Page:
Wednesday, October 5, 2016

BREAKING: Sauvage, Stoddart and Feringa are 2016 Nobel Prize Laureates in Chemistry

Here's the Nobel Prize citation on the website.

I look forward to our future with molecular machines - it will be interesting to know where they first show up in commercialized products, and what they look like (and how much they look like the machines of Sauvage, Stoddart and Feringa.)






10 comments:

  1. I, for one, welcome our new molecular motor overlords.

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  2. I'm currently sitting on a faculty search committee and we have a former Stoddart group member in the candidate pool.
    His/her stock just went way up among the committee.

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    1. It makes perfect sense, because the (recent) former Ph.D. or Postdoc is likely largely responsible for the groundbreaking discoveries the Stoddart group achieved in the 80's and will surely bring equal esteem to your department.

      *sarcasm off* but seriously, they are likely a reasonably good candidate coming from Northwestern, but thats such a silly reason to hire a potentially lifelong colleague....

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  3. Why? Pretty silly committee you have there.

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  4. really glad to know my hard work and X publications are worth something compared to my post doc decision - currently on the faculty search @anon 10/5. hope i didn't apply to your superficial dept. @anon 10/5 3:12

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  5. this noble seems premature and a tip of the hat to nano to me. a lot of molecular machines still have debates over movement/direction due to k_bT compared to directional molecular design. see a lot of the work on "cars" and the currently scheduled "race." i'd like to see some more concrete application/benefit compared to hypotheticals of this award

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  6. It's an outstanding award. Congratulations to all who worked on it. Obviously there are going to be more people who are upset then pleased that a hiring pool would be impressed by someone who was mentored by a top notch scientist.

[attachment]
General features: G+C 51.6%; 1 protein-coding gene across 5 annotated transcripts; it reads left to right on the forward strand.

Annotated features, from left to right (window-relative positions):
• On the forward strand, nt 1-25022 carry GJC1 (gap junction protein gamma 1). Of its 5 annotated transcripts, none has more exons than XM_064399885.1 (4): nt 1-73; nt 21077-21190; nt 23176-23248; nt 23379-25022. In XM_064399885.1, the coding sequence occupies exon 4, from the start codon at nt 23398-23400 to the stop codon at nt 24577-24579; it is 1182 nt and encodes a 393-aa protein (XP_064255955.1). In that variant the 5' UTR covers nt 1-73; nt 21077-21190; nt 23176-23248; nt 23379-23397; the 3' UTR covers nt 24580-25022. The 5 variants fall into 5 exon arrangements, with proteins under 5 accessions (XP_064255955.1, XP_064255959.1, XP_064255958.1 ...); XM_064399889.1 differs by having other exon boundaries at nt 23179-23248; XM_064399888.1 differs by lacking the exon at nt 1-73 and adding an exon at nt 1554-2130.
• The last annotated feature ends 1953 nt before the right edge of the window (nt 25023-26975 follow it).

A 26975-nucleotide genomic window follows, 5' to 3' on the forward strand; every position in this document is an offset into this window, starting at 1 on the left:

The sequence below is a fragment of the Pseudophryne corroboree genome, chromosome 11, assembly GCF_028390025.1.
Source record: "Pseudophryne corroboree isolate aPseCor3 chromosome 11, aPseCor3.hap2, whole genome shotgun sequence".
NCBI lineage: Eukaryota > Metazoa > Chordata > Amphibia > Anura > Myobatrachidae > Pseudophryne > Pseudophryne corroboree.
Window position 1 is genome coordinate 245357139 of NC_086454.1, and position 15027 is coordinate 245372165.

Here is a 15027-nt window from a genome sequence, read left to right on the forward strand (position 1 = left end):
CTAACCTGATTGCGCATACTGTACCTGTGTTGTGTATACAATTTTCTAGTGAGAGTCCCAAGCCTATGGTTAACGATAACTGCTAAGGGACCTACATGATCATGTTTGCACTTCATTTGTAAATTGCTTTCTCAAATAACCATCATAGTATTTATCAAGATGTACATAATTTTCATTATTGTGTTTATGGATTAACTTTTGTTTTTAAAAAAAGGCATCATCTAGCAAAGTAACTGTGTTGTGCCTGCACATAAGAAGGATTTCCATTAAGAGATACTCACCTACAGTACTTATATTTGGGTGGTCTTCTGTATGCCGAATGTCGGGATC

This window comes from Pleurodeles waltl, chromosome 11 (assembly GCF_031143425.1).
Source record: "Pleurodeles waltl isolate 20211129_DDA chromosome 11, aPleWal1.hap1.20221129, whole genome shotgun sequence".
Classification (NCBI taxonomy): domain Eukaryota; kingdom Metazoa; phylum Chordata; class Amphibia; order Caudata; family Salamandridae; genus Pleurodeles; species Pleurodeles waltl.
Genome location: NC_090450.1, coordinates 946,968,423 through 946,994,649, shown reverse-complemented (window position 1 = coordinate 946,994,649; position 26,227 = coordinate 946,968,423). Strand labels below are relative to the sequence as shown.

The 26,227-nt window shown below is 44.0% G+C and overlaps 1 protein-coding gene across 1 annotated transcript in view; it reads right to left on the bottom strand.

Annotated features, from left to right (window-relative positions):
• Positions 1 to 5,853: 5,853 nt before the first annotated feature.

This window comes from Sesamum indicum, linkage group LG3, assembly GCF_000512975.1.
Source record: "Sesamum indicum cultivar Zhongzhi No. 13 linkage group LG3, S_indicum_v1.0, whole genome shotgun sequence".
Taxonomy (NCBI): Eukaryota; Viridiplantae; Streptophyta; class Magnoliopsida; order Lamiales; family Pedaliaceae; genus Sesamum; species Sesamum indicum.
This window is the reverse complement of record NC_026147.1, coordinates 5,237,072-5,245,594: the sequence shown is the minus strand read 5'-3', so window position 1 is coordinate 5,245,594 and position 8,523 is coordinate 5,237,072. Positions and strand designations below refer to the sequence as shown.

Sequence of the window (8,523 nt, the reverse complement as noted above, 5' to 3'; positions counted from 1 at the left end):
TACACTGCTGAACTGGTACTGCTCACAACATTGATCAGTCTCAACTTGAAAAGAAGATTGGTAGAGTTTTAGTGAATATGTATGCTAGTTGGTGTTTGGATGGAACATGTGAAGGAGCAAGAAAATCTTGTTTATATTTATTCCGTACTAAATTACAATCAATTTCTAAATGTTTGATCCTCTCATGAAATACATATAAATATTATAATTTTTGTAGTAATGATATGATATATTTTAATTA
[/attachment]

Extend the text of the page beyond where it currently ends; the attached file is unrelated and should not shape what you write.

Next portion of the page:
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    1. Its not the fact that people are impressed by that, working for top notch scientists has a lot of merit, mostly because space in their groups is often competitive and a reasonable indicator that the pupil is at least reasonably good to have gotten that far. It is the fact that their stock has suddenly gone up as a result of the award. It should be impressive enough that someone went to NU and worked for a renowned scientist, the fact that they are suddenly worth more because said scientist won the Nobel (after the fact) is silly. Now, someone who got a job with a Nobel prize winner AFTER they had already won, is completely different, because that position, whether postdoc or Ph.D. will be even more competitive to get, and should be a good indicator that said candidate is already of considerable caliber. Just my thoughts, not upset, just sometimes marvel at how even the supposedly most intelligent people in our society can be blinded by branding and shiny things.

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  7. Meh, I just can't see how this has changed the world, or done anything other than be "neat"

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    1. Maybe the committee were worried the inventors would die of old age before a useful application was found, rendering them ineligible for the award

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